By Berta Mexidor
TUPELO – Every September since 2008, the community of St. James Tupelo has gathered to pay respects to the souls of aborted babies, and to pray for the end of the abortion and mercy for the mothers. This year, on Sept. 12 at St. James parish, the National Day of Remembrance for the Unborn, began with a Mass celebrated by Bishop Joseph R. Kopacz and Father Tim Murphy.
Father Tim said this day is “to acknowledge all the unborn children whose lives were ended by abortion and to provide the opportunity to those in need the embrace of Christ for healing and forgiveness.”
After the annual Mass, it has become a tradition to walk to the northwest side of the parish’s campus to view the Memorial for the Unborn, donated by the Robert Reitmeier Knights of Columbus Council #8848 in May of 2008.
The overcast, drizzly day did not stop the group of more 125 people from spending “some quiet private time [in] prayer,” and to share a moment of reflection at the memorial site, said Father Tim.
This moment of remembrance is prepared each year by the committee for the memorial Mass, consisting of Father Tim Murphy; Michelle Harkins, director of parish life; David Friloux, chair for pro-life with the Knights of Columbus Council #8848; Erin Bristow, director of youth choir and music minister; and Tanya Britton, St. James parishioner.
During the vigil Mass, Britton, past president and board member of Pro-Life Mississippi, delivered a speech on why this day is so important.
“This is a day to remind us that the fight continues to save lives,” said Britton. “And to invite people to come and pray together at our Memorial to the Unborn, which is, as far as I know, the only permanent memorial in our state.”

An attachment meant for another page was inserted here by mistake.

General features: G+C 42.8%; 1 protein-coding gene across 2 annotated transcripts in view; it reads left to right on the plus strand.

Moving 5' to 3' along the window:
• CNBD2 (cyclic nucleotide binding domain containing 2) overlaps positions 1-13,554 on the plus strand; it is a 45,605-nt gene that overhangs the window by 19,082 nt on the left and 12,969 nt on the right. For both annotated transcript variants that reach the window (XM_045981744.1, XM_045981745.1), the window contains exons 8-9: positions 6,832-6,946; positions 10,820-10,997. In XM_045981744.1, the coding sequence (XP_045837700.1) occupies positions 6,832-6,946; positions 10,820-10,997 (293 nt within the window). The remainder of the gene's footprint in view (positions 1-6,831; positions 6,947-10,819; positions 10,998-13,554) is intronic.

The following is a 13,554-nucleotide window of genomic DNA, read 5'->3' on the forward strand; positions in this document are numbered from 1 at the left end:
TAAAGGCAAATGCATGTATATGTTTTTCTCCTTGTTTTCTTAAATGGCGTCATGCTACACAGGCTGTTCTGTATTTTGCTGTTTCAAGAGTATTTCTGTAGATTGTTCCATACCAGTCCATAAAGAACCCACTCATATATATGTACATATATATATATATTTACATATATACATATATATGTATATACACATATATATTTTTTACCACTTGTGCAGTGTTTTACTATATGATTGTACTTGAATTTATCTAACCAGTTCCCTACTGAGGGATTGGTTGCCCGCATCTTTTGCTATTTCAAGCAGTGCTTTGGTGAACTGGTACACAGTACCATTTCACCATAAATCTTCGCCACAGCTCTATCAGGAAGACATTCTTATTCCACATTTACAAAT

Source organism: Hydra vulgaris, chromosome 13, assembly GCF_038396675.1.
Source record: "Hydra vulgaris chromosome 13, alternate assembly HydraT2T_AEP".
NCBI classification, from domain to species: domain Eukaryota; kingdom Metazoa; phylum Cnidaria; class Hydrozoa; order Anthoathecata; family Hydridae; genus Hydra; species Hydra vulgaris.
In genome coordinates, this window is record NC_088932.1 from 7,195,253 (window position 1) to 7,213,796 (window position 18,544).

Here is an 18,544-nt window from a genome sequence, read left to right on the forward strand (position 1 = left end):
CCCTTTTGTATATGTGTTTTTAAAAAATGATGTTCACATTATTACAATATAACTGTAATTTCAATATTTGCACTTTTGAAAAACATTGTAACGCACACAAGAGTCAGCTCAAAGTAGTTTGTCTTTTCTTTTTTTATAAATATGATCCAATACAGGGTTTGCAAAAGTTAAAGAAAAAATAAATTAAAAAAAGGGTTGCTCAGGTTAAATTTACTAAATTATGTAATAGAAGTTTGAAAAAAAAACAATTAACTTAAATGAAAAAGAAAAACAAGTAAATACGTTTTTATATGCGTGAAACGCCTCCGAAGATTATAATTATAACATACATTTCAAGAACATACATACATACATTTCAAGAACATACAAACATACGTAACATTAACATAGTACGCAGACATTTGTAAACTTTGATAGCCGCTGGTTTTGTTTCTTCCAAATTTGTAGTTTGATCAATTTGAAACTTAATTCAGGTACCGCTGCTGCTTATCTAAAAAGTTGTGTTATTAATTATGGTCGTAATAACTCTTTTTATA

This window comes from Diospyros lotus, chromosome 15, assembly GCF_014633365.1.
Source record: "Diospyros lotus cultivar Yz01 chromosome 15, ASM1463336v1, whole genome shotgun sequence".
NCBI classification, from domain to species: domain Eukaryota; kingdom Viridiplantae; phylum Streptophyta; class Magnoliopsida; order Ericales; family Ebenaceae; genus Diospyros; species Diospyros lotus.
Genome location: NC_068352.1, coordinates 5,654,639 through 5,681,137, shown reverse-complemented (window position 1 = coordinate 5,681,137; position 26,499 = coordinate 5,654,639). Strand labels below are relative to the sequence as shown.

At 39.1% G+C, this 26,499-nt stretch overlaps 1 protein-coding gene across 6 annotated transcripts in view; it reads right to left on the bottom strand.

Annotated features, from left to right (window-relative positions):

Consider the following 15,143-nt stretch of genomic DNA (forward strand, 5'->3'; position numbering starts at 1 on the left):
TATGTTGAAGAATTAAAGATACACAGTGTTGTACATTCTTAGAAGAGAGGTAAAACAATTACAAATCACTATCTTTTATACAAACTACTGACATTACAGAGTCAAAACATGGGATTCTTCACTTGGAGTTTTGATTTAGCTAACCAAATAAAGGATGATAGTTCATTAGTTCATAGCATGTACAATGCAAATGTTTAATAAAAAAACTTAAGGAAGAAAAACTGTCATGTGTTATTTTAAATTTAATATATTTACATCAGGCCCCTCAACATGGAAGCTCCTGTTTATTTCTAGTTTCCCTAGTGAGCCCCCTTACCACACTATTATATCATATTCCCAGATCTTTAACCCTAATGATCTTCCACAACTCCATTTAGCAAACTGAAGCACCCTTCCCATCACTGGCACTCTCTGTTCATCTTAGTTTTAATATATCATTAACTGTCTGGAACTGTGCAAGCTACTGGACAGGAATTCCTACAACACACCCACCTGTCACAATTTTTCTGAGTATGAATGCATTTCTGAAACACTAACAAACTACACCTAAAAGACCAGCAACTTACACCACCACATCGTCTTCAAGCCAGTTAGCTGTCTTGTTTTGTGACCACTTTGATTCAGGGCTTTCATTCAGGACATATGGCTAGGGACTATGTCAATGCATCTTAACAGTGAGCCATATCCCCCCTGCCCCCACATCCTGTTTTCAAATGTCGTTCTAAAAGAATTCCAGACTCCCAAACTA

Britton told Mississippi Catholic that she began her work for the defense of the unborn in July of 1987 after she was “delivered” from a four-year battle with drug addiction due to her personal experience with abortion.
“I spent three years praying the Miserere, for no other prayer seemed to quell my great sadness and suffering,” said Britton. “During this time my confessor and spiritual director, Father Richard Somers, spent countless hours binding my wounds and I thought my wounds were mortal. I found healing and peace in the Sacred Heart of Jesus and the Immaculate Heart of Mary. St. Augustine’s Confessions was a constant companion.”
In 1990, Britton was attending Mass at St. Richard Jackson and was invited to pray the Rosary at the abortion facility, at the time, which was one of 10 in the state. “So, began my pro-life missionary work,” stated Britton.
“The Lord has led me for 30 years, to witness for life from Mississippi to Montana, Arkansas to Alabama, Tennessee, Texas, Washington, D.C., Rhode Island, Cairo, and Rome.”
Britton invites all to pray at the Memorial to the Unborn at St. James Tupelo.
”There are mass gravesites throughout the country where babies, who have been rescued from dumpsters or storage containers, have given a decent burial. We believe [that] Corporal works do Mercy and if we can’t bury these babies, we can at least remember them.”